COMMENT NO. 3: Ms. Jacoy stated that the Wine Institute (WI) respectfully suggests that the department consider following the lead of many other states and simplify wine label approval processes; and not make them more complicated as proposed in the amendments. The WI advocates for individual states to discontinue wine label approval because the work is duplicative with that of the Alcohol and Tobacco Tax and Trade Bureau (TTB), which requires that all labels for wine products with 7 percent alcohol or more sold in the United States be approved and registered. TTB's online system makes it easy and fast for states to retrieve the Certificate of Label Approval (COLA) for a wine product. States simply need to require each winery or importer to provide their TTB label approval numbers to gain access to the approved COLA. Ms. Jacoy asked that if this type of streamlined procedure is not possible at this time, that the department please consider their additional comments regarding the proposed new and amended rules and the WI's proposed substitute language.
RESPONSE NO. 3: The department appreciates Ms. Jacoy's comments. While the Alcohol and Tobacco Tax and Trade Bureau (TTB) has a convenient program in place, and the department does utilize it for efficiencies where possible, the TTB approval is not required for all alcoholic beverages. Additionally, in its ongoing effort to protect the public's health and safety, the department feels it is necessary to be directly involved in the product approval process in the state of Montana.
The department currently accepts label approval requests electronically through its Taxpayer Access Point (TAP) program. TAP requests that the user key in specific product information including the Certificate of Label Approval (COLA) identification number. The department then uses this information to retrieve the COLA from the TTB site.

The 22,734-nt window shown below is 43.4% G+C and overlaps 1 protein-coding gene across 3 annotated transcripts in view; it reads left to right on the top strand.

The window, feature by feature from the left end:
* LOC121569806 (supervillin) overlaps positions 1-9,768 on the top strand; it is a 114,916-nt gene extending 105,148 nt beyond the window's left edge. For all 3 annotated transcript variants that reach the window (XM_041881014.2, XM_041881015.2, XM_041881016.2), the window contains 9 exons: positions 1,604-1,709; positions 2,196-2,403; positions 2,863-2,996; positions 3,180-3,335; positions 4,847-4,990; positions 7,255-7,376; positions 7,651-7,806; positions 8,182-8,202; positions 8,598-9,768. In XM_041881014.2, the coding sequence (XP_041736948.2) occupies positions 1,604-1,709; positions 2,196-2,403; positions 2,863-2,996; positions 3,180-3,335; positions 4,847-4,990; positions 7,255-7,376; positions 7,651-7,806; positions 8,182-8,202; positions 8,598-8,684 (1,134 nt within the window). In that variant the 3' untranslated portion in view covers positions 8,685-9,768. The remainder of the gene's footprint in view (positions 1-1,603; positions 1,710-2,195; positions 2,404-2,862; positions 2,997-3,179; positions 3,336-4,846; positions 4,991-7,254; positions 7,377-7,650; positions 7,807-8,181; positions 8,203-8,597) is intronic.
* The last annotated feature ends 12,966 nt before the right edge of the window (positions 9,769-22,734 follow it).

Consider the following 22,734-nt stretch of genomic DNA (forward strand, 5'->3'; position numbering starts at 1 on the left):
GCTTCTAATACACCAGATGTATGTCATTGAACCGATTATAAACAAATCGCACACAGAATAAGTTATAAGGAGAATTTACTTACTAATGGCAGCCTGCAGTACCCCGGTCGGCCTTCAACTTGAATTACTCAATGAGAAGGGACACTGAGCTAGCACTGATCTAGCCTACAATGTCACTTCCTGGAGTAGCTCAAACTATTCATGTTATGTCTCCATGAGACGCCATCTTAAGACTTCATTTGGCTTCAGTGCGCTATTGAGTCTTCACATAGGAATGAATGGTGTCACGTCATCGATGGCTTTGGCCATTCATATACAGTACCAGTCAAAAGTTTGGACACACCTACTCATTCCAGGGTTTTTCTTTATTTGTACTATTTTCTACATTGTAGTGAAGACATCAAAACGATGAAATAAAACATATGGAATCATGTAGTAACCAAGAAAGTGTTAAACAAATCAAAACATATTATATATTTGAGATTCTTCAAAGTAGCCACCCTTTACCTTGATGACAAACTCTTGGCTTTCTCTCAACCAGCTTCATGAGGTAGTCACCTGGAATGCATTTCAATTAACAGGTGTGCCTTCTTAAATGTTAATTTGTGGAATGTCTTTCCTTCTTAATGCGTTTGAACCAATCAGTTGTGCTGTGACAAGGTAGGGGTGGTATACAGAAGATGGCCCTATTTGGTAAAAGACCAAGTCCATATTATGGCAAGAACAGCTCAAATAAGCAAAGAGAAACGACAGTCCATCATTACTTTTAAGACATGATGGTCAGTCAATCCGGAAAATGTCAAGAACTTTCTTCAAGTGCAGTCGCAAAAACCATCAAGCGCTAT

TAP will continue to be available for the alcoholic beverage industry to submit their label requests and the department will continue to work to make it more efficient for users, including expanding the capability to add pictures of the packaging when necessary.
COMMENT NO. 4: Ms. Jacoy commented, regarding New Rule I (ARM 42.13.204), that there is confusion relating to what information must currently be submitted for a wine label approval in Montana. She stated that ARM 42.13.401 currently provides, in part, that each winery or importer desiring to ship table wines to licensed distributors within the state must submit an application for registration, and each application must be accompanied by a registration fee, and a copy of each product label the winery or importer intends to ship into the state. However, the Foreign Winery and Importer Registration form only requires copies of TTB label approvals for each brand of wine. Ms. Jacoy commented that this discrepancy has resulted in wineries providing different information. Some submit only their TTB approved COLAs for department approval, and others submit both the COLAs and copies of each label. She further commented that it would be helpful if the department would clarify what needs to be submitted and how department approval is indicated.
Ms. Jacoy stated that the most significant new requirement is for wineries to provide the department with picture copies of the packaging in order to consider the product for approval. This requirement is troubling since COLA applications are typically submitted in advance of the first bottling. Once the TTB COLA is obtained, then wineries must submit applications in the states that also require label approval. Some states take weeks or months to approve label registrations, so wineries submit applications as early as possible. Early submission ensures that a winery has all necessary approvals to ship the wine once it is bottled. If wineries are required to wait for the first bottling before submitting a picture of the finished product, there would be significant delays in launching new products in Montana, having a negative impact on distributors, retailers and consumers. This delay is compounded by the department's 30-day approval time included in this proposal.
Ms. Jacoy further commented that because almost all wine products are packaged in traditional bottles or boxes, this burdensome requirement doesn't seem justified. Providing pictures of final wine packaging is not required from any of the other 25 states that require label/brand approval. It is not clear why this is necessary in Montana. Ms. Jacoy stated that for these reasons, the Wine Institute (WI) does not believe that a picture of the packaging should be required for wine products.